In its 45 years of operation in the industrial neighborhood just west of Seattle’s Fishermen’s Terminal, Northwestern Industries has made sliding glass patio doors for suburban homes, etched glass for King County Metro bus shelters and “architectural” glass for some of the most iconic structures in the Pacific Northwest. Among them: the vaulted ceiling of the Washington State Convention Center and the Spheres at Amazon’s downtown headquarters.

But in a sign of changes in both the global glass business and the local real-estate market, Northwestern’s run in Seattle — and the jobs that have come with it — may soon come to an abrupt end.

Northwestern Industries told its employees Monday that the glass fabricator had been sold and that its Seattle facility — which the company describes as the largest of its kind on the West Coast — would likely shut down in February.

Although company President Joe Hawley said there was “a slight chance” the massive factory could remain open, he said that the new owner — California-based Glasswerks Los Angeles — planned to move the Seattle operation to Northwestern Industries’ second manufacturing plant, in Yuma, Arizona, which was also part of the sale. The 133 Seattle-area workers have been offered jobs in the Yuma facility, Hawley said.

“It was a pretty big shock,” said one worker who was at the Monday meeting and asked not to be named. “We always seemed pretty busy.”

Indeed, the changes at Northwestern Industries, which recorded sales of around $40 million in 2019, illustrate the paradoxical challenges that even successful manufacturers face in fast-growing Seattle.

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Northwestern Industries’ current owner and co-founder, Tokyo-based Central Glass, is selling the Seattle glassmaker, in part, because industry forecasters expect the nearly decade-long global construction boom to begin to cool in 2020, Hawley said.

That expected slowdown is likely to translate into flat or even slightly falling demand for architectural glass worldwide, including in the Western U.S. markets that Northwestern Industries depends on, Hawley said.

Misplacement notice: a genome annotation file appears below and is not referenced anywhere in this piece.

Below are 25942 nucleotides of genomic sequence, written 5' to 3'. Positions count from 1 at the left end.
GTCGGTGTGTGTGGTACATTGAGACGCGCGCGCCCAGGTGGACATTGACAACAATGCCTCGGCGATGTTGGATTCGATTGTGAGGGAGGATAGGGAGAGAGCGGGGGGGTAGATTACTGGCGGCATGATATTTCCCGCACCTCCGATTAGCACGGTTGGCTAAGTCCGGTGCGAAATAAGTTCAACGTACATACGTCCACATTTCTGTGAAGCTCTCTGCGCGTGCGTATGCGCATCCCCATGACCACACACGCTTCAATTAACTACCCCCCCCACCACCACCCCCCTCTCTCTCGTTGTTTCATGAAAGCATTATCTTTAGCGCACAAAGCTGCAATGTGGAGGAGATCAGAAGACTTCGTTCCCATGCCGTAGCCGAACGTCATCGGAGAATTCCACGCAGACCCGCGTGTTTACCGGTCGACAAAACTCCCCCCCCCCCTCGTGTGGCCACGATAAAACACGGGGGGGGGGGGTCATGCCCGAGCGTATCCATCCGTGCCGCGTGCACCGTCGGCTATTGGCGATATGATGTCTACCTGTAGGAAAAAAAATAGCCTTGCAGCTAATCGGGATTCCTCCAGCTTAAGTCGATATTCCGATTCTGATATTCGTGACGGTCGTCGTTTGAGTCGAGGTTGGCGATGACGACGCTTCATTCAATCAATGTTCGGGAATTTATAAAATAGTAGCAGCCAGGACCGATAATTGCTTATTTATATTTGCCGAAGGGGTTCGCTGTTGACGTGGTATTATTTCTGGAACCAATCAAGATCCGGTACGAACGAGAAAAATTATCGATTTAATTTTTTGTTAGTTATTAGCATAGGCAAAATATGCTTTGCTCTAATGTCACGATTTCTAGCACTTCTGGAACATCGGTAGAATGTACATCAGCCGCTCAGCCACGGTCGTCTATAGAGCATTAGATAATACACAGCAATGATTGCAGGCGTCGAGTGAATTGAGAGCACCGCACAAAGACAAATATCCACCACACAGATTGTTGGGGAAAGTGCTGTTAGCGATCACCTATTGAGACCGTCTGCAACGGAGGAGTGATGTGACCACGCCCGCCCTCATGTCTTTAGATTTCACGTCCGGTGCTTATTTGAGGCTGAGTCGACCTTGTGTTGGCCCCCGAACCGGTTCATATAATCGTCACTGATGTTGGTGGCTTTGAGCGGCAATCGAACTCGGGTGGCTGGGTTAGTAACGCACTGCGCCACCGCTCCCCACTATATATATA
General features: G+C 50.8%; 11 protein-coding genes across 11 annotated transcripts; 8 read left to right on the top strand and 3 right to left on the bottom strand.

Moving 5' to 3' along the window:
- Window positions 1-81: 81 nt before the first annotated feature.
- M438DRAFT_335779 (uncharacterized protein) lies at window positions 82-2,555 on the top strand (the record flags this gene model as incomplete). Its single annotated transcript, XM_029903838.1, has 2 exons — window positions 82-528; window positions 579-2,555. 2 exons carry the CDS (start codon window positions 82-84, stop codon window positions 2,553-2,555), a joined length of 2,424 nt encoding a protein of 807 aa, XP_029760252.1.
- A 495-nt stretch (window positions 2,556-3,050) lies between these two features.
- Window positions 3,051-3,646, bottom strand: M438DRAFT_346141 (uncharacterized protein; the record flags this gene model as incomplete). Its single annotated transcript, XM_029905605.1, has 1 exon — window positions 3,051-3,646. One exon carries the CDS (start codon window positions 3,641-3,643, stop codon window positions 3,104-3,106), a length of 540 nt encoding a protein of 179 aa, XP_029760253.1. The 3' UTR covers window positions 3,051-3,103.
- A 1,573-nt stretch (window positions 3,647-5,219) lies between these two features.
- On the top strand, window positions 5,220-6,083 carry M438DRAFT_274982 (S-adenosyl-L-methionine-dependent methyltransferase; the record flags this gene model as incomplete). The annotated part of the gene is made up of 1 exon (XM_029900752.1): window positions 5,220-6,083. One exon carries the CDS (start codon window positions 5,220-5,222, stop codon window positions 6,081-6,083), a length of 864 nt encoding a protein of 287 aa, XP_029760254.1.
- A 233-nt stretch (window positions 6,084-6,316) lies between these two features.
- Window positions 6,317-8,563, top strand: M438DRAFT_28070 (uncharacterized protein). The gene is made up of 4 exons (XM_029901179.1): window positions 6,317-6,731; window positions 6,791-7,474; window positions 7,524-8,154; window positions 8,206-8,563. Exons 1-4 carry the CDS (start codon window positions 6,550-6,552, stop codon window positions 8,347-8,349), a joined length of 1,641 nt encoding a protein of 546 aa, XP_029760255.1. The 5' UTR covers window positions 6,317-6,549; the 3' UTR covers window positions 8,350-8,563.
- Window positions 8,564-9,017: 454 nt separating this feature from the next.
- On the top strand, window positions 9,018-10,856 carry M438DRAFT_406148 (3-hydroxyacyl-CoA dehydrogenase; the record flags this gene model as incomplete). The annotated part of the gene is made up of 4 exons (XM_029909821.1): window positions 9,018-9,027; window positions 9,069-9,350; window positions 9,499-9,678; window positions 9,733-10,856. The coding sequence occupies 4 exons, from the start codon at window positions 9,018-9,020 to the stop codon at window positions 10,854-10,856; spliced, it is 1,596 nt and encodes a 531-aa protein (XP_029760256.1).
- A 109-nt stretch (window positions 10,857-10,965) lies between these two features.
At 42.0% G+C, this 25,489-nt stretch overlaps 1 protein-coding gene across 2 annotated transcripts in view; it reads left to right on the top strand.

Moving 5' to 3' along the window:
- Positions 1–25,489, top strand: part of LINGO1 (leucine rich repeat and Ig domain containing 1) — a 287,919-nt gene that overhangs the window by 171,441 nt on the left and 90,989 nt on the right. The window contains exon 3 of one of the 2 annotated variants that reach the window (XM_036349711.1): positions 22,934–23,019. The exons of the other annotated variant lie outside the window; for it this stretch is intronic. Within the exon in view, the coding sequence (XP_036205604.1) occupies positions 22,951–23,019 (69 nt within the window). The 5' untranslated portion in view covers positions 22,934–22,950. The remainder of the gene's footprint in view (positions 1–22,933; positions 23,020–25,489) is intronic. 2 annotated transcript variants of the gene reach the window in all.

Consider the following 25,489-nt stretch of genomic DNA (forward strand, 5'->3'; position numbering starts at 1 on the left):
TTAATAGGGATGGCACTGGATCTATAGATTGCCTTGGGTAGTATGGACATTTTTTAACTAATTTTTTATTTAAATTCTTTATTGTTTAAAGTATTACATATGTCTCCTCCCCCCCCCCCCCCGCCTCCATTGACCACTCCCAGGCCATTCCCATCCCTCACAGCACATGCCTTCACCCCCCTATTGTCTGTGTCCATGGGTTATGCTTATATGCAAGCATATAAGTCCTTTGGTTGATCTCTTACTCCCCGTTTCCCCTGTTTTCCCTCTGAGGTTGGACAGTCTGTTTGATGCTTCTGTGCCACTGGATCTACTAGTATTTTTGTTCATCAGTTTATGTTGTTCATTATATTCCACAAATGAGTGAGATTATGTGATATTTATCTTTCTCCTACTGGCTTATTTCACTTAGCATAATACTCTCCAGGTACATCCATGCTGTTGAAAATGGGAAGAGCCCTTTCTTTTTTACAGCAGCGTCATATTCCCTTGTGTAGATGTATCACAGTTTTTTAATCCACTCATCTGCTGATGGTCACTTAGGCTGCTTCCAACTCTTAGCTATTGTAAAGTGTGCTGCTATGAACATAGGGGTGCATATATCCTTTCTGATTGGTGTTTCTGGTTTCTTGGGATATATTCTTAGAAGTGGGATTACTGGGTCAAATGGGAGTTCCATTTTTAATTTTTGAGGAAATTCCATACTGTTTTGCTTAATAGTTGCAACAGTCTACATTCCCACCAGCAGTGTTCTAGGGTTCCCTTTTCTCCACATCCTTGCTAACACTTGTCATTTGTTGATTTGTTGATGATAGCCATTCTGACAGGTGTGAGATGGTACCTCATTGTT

Central Glass “said there’s not enough upside to this right now,” he said during an interview in his offices Thursday morning. “It doesn’t look like it’s going to take off.”

Another, more familiar factor is also at play: the soaring cost of Seattle real estate.

Northwestern Industries’ roughly 7-acre property on West Jameson Street has grown so valuable — a recent assessment put it “north of $30 million,” Hawley said — that it “doesn’t make sense” for Glasswerks to buy the property along with the business.

Instead, Hawley said, Glasswerks plans to move much of the Seattle equipment to the Yuma plant, which the California company did buy.

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Glasswerks, a 39-year-old company headquartered near Los Angeles with annual revenue of $100 million to $150 million, has made several recent acquisitions amid an expansion, a Glasswerks spokesperson said.

The changes at Northwestern Industries will likely mark the end of a local manufacturing operation that has played a low-key but important role in the region’s growth.

The company was founded in 1974 as a 50-50 joint venture between Central Glass and local glass temperer Norman Heutmaker, Hawley said.

Northwestern Industries, which started on a corner of the current property, initially concentrated on glass for patio doors, which it fabricated from bulk glass sheets purchased from glass manufacturers and wholesaled to regional residential window companies. (Glass business insiders distinguish between glassmakers, such as Northwestern Industries, which cut and treat glass, from window makers who put those pieces of glass into frames.)

Gradually, Northwestern Industries’ market expanded into window products for larger commercial projects.

By 1982, the business had grown enough to justify a bigger factory. The company had also adopted new equipment and production methods to deliver a growing range of products, including laminated safety glass and insulated glass.

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Today, the company sells more than 24 million square feet of glass a year to customers that have included the Anchorage International Airport, King County Metro and Amazon. The panes for Amazon’s Spheres, most of them triangular, took more than six months to make at a cost of $4.5 million, Hawley said.

But changes in Seattle have been making it harder for Northwestern Industries to continue to operate.

Hawley estimated that hourly labor costs at the Yuma plant are “several dollars less” than at the Seattle plant.

At the same time, ever-longer commute times have made it harder to attract and keep employees, many of whom live outside Seattle. “Just getting into this location has been very difficult and cumbersome,” said Pat Zollars, Northwestern Industries’ sales manager.

In addition, Seattle’s booming real-estate market has boosted property taxes 26% to $272,000 from 2017 to 2019.

In 2004, the company briefly considered moving to a much more affordable spot in Kent, but decided instead to open a new plant in Yuma that year.

If Glasswerks follows through with plans to move the Seattle equipment to Yuma, it’s unclear how many Seattle workers might follow. Despite the offer to relocate workers to Arizona, Hawley said, “so far, nobody has come in and said they wanted to do that.”